Catatan Singkat tentang Negeri Jiran dan Para Perantau Dermawan

Desember tahun lalu adalah kali pertama saya mengunjungi Malaysia. Agenda pelancongan ini menjenguk saudara dan nonton Timnas main di Piala AFF 2012. Saya sempat menyinggahi dua tempat: Pulau Pinang di lepas pantai sebelah barat semenanjung, lalu Kuala Lumpur di selatan. Tentu saja, saya berharap untuk mendapatkan pengalaman menarik di bangsa yang sering dipandang secara antagonistik oleh banyak dari kita orang Indonesia.

Kata jiran, seperti yang anda ketahui, diserap dari bahasa Arab yang artinya tetangga. Maka selayaknya saat bertamu ke tetangga samping rumah, saya berusaha untuk membuang jauh-jauh prasangka buruk tentangnya. Akan tetapi, ketika berada di dalam taksi dari bandara ke penginapan di Pulau Pinang, masih saja ada keraguan untuk sekadar berbicara tentang pertandingan sepak bola yang dihelat sebentar lagi itu. Dengan naif, saya khawatir kalau-kalau sopir taksi, yang selama lima menit pertama perjalanan diam, akan mengurangi kualitas pelayanannya setelah mengetahui penumpangnya dari Indonesia.

“Ini mau lihat bola, tapi mampir Pinang dulu,” saya akhirnya membuka obrolan.

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How a Bunch of Yogyanese Kids Spent Holidays Making Films

The edited version of this piece appeared on the Jakarta Globe (print) on July 10, 2012

Film screening at the 2nd floor of Yogyakarta Municipal Library

“If Hanung Bramantyo can do it, we can do it, alright!?” shouted Krisna Mulawarman, a broadcasting lecturer at the Muhammadiyah University of Yogyakarta, in front of a room at the 2nd floor of the Municipal Library of Yogyakarta on Thursday (6/5) morning. Before him were a bunch of kids, sitting on the floor looking afire. These youngsters responded Krisna’s rhetorical question in sync with a quick, loud alright.
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Garis-Garis dan Setenun Makna

The edited version of this post appeared in July on Garuda Magazine

Suatu sore setelah hujan reda, tujuh bidadari kayangan sedang asyik mandi di sendang ketika seorang pemuda diam-diam mencuri sehelai selendang mereka. Ia telah terpesona dan sangat ingin memiliki salah satu gadis surgawi yang sungguh elok itu. Ia pikir bidadari yang selendangnya ia curi dan sembunyikan akan terpaksa tinggal di bumi, lalu dapat ia jadikan istri. Mimpi pemuda itu untuk meminang bidadari akhirnya terwujud, tetapi tidak untuk selamanya. Kelak sang bidadari tak sengaja menemukan selendangnya yang telah lama hilang. Ia kemudian terbang kembali ke kayangan, meninggalkan pemuda itu berduka seorang diri.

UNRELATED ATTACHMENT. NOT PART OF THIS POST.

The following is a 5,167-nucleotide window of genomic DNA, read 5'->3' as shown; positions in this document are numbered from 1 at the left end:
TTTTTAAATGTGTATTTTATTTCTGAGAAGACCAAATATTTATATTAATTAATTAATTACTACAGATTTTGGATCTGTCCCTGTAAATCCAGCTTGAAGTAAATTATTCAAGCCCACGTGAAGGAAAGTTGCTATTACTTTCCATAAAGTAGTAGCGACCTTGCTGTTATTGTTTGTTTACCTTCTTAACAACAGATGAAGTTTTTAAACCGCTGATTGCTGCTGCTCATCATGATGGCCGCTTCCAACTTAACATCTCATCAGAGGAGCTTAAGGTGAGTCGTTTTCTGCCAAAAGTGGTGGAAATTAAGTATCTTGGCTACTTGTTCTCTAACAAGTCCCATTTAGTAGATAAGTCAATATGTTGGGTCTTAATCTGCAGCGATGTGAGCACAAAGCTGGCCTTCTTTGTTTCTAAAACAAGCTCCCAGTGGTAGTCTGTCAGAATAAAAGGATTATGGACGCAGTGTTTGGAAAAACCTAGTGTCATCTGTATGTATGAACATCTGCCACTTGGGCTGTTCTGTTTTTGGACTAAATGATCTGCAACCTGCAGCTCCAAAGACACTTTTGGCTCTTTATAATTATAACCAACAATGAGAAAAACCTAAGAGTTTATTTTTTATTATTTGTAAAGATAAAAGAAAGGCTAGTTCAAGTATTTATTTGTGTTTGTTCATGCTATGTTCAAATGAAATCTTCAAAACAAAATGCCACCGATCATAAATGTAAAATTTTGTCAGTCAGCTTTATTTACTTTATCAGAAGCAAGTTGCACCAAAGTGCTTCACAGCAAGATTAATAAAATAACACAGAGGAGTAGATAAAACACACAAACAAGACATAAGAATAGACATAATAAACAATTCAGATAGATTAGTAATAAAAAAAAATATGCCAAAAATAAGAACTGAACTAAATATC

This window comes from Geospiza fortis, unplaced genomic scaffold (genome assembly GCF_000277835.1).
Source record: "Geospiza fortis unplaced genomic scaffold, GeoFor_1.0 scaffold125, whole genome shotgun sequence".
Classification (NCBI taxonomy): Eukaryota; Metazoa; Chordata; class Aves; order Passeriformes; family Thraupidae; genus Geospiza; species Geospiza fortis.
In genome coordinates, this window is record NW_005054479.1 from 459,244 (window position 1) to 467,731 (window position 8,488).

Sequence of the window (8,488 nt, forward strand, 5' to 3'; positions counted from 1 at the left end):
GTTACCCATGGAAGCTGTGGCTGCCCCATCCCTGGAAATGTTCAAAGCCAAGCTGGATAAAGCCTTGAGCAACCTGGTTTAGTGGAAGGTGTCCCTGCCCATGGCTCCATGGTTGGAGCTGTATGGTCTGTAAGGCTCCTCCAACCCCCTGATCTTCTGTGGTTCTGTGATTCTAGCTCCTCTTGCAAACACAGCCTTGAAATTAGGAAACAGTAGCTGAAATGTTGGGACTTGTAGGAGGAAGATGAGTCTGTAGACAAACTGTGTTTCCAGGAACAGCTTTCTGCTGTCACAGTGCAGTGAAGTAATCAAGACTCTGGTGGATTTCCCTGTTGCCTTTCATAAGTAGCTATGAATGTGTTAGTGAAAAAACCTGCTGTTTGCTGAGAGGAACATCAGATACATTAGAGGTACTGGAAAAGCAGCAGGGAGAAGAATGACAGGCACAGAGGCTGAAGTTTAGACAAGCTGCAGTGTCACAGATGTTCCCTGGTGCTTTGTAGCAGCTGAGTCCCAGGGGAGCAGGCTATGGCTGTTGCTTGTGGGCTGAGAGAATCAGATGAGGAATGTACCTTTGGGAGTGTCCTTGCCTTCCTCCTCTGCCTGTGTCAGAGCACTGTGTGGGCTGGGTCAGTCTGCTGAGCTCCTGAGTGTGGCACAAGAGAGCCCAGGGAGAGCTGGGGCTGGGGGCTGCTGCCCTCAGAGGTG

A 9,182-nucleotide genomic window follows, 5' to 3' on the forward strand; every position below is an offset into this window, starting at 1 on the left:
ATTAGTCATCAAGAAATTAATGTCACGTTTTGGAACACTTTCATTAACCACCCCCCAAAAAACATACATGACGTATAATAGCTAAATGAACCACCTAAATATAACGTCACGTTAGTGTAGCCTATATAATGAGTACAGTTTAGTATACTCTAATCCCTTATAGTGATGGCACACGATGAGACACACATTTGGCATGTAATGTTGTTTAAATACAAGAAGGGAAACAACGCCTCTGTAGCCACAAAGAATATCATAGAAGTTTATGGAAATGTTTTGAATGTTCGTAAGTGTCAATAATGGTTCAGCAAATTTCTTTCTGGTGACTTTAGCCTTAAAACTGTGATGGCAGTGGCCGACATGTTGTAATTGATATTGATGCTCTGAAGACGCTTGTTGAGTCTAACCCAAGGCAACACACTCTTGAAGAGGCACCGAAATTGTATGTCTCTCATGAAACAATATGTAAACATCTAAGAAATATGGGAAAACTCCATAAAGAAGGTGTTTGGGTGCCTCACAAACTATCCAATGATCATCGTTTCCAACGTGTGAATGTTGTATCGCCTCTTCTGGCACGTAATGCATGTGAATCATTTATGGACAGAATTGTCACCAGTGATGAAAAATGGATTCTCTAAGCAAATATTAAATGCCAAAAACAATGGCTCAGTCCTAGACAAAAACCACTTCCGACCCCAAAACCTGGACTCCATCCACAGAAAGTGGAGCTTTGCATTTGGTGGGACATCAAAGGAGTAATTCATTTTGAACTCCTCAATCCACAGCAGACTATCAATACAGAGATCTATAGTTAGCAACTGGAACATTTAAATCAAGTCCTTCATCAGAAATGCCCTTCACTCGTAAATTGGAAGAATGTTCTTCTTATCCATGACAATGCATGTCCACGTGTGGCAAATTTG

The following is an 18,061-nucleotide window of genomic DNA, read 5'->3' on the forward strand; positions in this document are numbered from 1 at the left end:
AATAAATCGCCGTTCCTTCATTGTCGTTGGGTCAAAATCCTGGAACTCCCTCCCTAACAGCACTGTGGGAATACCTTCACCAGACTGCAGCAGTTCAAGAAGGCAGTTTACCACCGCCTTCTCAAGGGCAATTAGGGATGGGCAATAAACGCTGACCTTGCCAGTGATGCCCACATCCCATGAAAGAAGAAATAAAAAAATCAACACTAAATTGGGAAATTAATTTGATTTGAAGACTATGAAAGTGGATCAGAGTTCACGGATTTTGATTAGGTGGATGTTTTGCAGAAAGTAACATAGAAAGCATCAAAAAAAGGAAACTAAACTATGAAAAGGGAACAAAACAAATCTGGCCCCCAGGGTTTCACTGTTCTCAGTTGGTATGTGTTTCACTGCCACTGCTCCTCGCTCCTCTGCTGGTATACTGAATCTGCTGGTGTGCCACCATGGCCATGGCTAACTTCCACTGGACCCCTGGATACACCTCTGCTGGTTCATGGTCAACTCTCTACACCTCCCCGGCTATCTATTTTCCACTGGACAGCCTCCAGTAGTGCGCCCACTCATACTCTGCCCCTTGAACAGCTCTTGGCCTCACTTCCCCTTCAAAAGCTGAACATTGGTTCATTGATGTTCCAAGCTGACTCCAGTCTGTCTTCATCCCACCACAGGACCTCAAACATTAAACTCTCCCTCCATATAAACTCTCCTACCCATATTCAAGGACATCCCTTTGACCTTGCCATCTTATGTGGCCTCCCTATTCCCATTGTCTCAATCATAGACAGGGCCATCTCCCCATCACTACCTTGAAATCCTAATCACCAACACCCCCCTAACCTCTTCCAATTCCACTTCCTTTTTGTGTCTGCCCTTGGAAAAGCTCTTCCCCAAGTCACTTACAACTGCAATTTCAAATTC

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Taru Martani: A Story of Cigars and Indonesia

First published at Latitudes on March 14, 2012

While its liking of cigarettes is no longer a secret, the fact that Indonesia produces (and consumes) cigars remains less renowned. One of the country’s cigar factories is located in Yogyakarta, called Taru Martani. As a venture that has managed to survive after decades, Taru Martani has become part of Indonesian history.

Source: Taru Martani Company Profile Book


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The Art of Making Cigars

Published in Asian Geographic, 2nd Edition, 2012

Centuries after Columbus’ crews brought it out of the Caribbean to Europe, the habit of smoking cigars has evolved into a global culture. Colonialism took it along to regions afar. In my country Indonesia, for instance, it was the Dutch who brought it, and since then, a number of cigar factories have been established there since early 20th century.

Cigars now come in so many colours, shapes, and flavours, varying from greenish to dark-coloured, from the coronas (common shape, evenly cylindrical with round head) to the figurados (a varieties of irregularly shaped cigars), and from sweet to dry flavoured. The materials, too, have been produced in various places around the world, offering assorted qualities and characters. When we talk about why someone likes a certain cigar, its colours, shapes, and flavours are all contributing elements. But what makes cigars so special is how they are made.
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New Year Celebrations x3 in Jogja, True Tolerance & Fire Crackers

Featured at Latitudes, January 2, 2011

Together with the rest of the world, Jogja just celebrated the coming of 2011. People thronged the streets and public spots with friends and family. Peddlers hawked on the sidewalks, selling food, trumpets, fireworks, and whatnot. Musical shows were held since early in the evening when people began to come out of their houses. As the clock struck twelve, big fireworks were lit to mark the transition of the year.

The festivities downtown were mirthful as always. Though, it was not the first New Year that we, Jogjanese, had celebrated last year.

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